They found that when the connectivity is relatively low, if one bank suddenly goes bankrupt, the repercussions aren’t so serious; the failure causes problems for a few other institutions but doesn’t generally propagate too far. In such a case, the risk-sharing is beneficial, just as the economics textbooks say it should be. Contracts like credit-default swaps can indeed bring benefits.
However, with rising connectivity -- as webs of CDS contracts grow more dense, for example -- things change dramatically. Beyond a certain connectivity threshold, attempts to share risk actually increase the likelihood that a bank will go under.
So many pathways are created along which trouble can spread that system-wide collapse becomes more likely. The web of risk-sharing connections within which an institution operates only gives an illusion of security.
This isn’t the kind of insight you can get just by sitting and thinking carefully; it’s revealed only with detailed analysis backed by computer simulations. (Further description of some of the technical details can be found on my blog.) Yes, it’s a little abstract; but so are the economic analyses suggesting that risk-sharing is always beneficial. Battiston and his colleagues’ analysis provides a global perspective that policy makers sorely need.
Companies that sell credit-default swaps argue that they do reduce risks, and many of their arguments are convincing. For example, international banks making loans to banks or corporations in a particular country may buy swaps on sovereign debt to protect themselves from systemic economic turmoil in that country. The possibility of protection encourages lending.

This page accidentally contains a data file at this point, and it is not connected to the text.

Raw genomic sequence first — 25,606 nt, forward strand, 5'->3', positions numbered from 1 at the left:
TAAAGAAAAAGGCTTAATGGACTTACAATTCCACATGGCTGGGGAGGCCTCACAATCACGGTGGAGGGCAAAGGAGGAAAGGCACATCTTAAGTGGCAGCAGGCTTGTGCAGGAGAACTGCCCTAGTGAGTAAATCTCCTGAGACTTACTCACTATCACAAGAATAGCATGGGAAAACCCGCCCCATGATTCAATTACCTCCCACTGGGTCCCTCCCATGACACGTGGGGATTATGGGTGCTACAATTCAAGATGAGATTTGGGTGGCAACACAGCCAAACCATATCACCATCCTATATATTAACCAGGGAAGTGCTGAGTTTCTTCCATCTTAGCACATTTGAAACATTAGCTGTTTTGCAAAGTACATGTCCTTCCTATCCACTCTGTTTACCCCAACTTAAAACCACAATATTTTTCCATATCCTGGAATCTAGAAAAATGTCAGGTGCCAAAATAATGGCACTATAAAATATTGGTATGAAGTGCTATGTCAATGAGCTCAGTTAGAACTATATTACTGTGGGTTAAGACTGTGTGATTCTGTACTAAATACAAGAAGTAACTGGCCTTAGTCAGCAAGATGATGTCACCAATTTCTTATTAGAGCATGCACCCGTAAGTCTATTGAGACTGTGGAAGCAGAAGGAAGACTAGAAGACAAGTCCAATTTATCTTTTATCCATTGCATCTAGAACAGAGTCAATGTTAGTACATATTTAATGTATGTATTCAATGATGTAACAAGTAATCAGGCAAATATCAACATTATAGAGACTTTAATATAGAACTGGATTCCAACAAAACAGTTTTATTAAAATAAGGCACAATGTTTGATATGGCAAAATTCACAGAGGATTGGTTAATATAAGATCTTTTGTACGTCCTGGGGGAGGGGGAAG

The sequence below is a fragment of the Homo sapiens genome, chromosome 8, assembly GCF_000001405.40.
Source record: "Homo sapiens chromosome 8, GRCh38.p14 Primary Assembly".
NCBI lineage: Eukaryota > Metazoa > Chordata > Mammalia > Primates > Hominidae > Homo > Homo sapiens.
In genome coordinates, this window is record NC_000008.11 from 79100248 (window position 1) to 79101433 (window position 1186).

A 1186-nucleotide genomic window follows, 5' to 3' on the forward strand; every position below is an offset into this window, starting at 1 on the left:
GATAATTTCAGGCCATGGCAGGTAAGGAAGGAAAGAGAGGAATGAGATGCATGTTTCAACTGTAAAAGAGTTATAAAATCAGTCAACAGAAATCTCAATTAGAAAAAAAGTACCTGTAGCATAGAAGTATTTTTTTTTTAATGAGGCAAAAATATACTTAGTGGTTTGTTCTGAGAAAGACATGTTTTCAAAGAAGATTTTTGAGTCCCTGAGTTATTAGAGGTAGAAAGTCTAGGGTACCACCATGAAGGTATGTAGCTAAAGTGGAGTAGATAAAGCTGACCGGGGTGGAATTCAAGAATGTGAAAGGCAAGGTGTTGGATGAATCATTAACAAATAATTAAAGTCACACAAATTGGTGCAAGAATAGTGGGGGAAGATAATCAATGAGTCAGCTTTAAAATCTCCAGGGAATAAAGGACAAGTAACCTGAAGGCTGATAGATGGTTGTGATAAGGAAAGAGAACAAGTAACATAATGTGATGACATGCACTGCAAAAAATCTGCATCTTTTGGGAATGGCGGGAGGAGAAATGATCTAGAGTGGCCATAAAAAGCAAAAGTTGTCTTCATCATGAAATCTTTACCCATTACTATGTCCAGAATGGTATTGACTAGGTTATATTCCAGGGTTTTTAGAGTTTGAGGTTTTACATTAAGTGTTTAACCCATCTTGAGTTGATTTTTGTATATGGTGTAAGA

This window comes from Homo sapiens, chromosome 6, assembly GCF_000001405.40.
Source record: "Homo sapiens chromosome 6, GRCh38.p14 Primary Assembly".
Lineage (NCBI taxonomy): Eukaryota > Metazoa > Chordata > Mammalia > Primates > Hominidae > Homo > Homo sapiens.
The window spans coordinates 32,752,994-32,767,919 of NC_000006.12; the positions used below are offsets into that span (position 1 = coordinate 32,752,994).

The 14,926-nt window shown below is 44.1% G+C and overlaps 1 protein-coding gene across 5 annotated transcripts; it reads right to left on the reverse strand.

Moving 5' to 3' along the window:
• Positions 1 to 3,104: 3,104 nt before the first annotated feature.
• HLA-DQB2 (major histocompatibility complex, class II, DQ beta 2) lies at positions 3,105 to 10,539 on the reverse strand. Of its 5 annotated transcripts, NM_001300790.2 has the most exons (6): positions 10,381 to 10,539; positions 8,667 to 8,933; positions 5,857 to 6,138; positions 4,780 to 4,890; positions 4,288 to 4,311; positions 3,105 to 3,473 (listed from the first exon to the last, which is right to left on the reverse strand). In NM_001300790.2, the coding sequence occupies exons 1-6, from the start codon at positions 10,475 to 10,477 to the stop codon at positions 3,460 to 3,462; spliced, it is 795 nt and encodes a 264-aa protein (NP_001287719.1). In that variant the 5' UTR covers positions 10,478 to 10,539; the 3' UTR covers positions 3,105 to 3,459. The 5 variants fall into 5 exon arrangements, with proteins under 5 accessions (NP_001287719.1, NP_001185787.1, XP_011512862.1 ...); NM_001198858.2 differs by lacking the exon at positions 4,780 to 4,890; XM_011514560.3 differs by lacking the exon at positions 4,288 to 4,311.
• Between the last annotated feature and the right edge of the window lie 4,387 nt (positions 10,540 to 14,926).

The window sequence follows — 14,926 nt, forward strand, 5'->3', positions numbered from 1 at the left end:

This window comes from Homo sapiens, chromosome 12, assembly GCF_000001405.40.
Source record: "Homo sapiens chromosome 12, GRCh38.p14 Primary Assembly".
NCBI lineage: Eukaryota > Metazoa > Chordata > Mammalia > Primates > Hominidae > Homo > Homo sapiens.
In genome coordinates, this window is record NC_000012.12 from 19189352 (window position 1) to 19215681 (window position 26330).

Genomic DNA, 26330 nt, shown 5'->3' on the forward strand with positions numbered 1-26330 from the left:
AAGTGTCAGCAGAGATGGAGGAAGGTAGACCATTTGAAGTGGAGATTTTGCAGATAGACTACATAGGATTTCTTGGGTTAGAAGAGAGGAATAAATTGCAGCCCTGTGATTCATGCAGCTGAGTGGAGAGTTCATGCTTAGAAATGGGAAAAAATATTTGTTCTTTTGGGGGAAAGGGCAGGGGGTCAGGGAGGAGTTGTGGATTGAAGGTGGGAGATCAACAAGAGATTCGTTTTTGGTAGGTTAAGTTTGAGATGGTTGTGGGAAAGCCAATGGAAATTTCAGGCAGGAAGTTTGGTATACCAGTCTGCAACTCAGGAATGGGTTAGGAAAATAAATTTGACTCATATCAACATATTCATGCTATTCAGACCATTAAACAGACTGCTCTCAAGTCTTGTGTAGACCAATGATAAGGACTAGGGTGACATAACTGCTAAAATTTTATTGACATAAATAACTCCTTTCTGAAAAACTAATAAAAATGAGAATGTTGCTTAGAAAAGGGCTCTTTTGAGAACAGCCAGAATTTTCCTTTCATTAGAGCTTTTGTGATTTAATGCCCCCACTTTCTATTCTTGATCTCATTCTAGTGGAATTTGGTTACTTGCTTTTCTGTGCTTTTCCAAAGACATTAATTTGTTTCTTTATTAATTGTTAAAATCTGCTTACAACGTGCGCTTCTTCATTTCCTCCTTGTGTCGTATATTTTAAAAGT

But there are limits. What reduces risk for individual institutions in small quantities spells trouble for the larger banking system when pushed too far. This is especially worrying when you consider that the number of CDS contracts outstanding on European sovereign debt has doubled in only the past three years, even after the AIG catastrophe. We don’t know if similar dangers lurk in the network of CDS contracts that links European banks with one another, as well as with banks in the U.S. and elsewhere.
Last year, writing in the Financial Times, former Federal Reserve Chairman Alan Greenspan said, “U.S. regulatory agencies will in the coming months be bedeviled by unanticipated adverse outcomes as they translate the Dodd-Frank Act’s broad set of principles into a couple of hundred detailed regulations.”
He’s certainly right that actions can have unanticipated consequences. Yet standing still and failing to regulate is also an action, which itself may entail unintended adverse outcomes. The explosion of unregulated and largely hidden CDS contracts was made possible by financial deregulation in 2000, and it has made the financial system more risky. Their unrestrained use -- especially with little knowledge of who is doing what -- looks like a recipe for disaster.
(Mark Buchanan is a physicist and the author of “The Social Atom: Why the Rich Get Richer, Cheaters Get Caught and Your Neighbor Usually Looks Like You,” is a Bloomberg View columnist. The opinions expressed are his own.)